So long as Brady can get on the same page quickly enough with what might be the league’s most talented group of pass catchers — led by Pro Bowl wideouts Chris Godwin and Mike Evans, plus Gronk — it’ll just come down to whether Brady can still glisten physically. After all, no active QB knows the game as thoroughly as the six-time Super Bowl winner.

“Mentally, I still feel like I have all the ability,” Brady said. “There’s (no) play I haven’t run, there’s no defence I haven’t seen. It’s just, physically, are you still able to execute your job?”

Then Brady, who turned 43 on Monday, answered his own (and everybody else’s most pressing) question.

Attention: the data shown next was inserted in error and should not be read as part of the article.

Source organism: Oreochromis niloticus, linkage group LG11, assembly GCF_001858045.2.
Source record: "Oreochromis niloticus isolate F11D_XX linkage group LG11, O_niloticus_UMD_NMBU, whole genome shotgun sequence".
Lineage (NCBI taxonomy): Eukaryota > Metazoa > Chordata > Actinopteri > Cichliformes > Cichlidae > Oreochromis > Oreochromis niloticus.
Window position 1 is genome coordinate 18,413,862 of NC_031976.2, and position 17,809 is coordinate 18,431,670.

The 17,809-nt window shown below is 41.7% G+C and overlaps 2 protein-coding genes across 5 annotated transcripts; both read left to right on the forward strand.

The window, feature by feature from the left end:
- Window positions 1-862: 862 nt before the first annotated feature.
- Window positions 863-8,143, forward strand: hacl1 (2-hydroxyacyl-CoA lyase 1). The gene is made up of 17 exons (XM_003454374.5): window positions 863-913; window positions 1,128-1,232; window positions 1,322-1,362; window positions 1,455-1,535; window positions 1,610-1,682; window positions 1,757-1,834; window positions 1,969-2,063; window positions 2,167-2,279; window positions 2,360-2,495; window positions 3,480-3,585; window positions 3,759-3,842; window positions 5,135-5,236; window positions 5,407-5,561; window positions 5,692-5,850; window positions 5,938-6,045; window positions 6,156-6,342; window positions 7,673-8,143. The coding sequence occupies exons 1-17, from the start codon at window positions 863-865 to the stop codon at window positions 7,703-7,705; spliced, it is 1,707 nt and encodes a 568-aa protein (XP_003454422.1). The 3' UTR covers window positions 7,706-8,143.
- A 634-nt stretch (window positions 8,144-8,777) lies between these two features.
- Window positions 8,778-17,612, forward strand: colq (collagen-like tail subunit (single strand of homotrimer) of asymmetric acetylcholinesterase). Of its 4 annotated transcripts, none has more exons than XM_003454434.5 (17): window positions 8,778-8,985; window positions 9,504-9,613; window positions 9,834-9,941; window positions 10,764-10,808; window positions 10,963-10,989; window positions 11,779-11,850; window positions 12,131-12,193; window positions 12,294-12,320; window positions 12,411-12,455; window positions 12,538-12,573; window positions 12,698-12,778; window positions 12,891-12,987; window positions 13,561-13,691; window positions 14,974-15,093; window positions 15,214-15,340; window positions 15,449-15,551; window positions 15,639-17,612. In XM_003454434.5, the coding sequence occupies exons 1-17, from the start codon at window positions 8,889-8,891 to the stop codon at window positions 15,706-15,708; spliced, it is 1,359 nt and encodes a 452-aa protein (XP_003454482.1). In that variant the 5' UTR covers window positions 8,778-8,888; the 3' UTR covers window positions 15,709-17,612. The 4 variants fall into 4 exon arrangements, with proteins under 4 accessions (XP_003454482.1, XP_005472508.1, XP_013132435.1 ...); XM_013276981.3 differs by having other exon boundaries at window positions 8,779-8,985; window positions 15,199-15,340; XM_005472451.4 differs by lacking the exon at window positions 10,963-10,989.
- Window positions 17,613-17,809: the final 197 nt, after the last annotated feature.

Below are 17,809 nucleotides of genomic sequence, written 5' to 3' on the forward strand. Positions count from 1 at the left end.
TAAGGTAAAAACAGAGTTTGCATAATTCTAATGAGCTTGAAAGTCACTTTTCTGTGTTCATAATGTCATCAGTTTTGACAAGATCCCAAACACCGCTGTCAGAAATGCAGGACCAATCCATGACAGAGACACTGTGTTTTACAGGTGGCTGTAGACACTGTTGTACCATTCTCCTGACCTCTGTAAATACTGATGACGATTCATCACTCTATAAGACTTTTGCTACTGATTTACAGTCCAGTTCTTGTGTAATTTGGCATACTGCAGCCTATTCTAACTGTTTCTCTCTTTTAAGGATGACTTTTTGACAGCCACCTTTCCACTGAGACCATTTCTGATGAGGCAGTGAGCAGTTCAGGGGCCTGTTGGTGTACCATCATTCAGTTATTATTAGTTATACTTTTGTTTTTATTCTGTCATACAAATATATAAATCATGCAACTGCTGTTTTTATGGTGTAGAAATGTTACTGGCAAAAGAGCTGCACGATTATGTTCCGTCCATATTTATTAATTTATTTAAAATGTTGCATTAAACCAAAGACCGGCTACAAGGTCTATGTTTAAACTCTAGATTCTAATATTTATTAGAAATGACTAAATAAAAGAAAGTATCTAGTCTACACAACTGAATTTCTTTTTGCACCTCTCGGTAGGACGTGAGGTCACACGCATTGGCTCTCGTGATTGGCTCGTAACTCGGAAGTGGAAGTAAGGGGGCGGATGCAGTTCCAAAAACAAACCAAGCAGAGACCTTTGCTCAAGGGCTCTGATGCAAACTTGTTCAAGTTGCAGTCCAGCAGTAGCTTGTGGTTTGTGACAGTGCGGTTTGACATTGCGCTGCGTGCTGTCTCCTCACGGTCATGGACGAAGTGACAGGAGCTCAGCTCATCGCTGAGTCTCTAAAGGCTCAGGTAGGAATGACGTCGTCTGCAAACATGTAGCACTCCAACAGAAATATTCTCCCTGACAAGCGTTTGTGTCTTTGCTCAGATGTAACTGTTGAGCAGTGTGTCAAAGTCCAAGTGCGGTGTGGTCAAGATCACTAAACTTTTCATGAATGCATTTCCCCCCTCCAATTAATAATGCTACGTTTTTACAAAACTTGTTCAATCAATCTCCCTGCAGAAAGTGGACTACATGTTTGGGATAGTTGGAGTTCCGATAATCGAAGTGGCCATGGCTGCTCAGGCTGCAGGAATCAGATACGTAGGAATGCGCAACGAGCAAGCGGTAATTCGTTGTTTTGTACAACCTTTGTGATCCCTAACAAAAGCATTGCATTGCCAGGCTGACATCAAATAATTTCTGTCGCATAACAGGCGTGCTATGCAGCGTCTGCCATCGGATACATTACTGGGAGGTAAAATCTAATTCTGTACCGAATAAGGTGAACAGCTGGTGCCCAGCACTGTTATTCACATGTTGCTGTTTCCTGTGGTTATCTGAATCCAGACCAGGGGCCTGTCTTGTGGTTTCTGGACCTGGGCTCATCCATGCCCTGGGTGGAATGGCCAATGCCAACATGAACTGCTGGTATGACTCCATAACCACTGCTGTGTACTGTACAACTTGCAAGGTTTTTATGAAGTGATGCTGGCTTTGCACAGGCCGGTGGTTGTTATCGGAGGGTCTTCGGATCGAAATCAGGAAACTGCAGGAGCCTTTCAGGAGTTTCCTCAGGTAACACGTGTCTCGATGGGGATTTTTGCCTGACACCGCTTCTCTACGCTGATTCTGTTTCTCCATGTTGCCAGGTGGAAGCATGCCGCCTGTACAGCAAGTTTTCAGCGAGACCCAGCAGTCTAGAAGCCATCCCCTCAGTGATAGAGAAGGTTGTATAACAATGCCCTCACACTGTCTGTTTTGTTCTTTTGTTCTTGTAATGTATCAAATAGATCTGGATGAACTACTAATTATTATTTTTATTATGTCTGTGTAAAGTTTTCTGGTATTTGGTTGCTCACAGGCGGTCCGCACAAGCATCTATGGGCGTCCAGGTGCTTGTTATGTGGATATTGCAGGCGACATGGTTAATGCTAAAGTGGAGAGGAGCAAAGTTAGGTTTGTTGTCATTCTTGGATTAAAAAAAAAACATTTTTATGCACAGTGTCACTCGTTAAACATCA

“I’m very fortunate to still be able to do that.”

We’ll see.

Brady, of course, isn’t the only player having to take the crashing-est of on-field courses in order to ramp up for September’s regular season. Teams with intact coaching staffs and returning players at principal positions for sure have an edge, at least at the outset of the 2020 season. Remember that when you make your Week 1 picks.

As further example, veteran Washington guard Brandon Scherff was asked Wednesday about the differences between his previous offensive-line coach, Bill Callahan, and his successor John Matsko.

“It’s a whole new terminology, so we have to learn different terminologies, he has different footwork,” Scherff said. “It’s all his way of coaching and you just have to listen to the coach. I’m excited to learn all the new things that he has to teach us.”

The thing is, no players across the league can begin real hitting for another couple of weeks. Then only for a couple of weeks.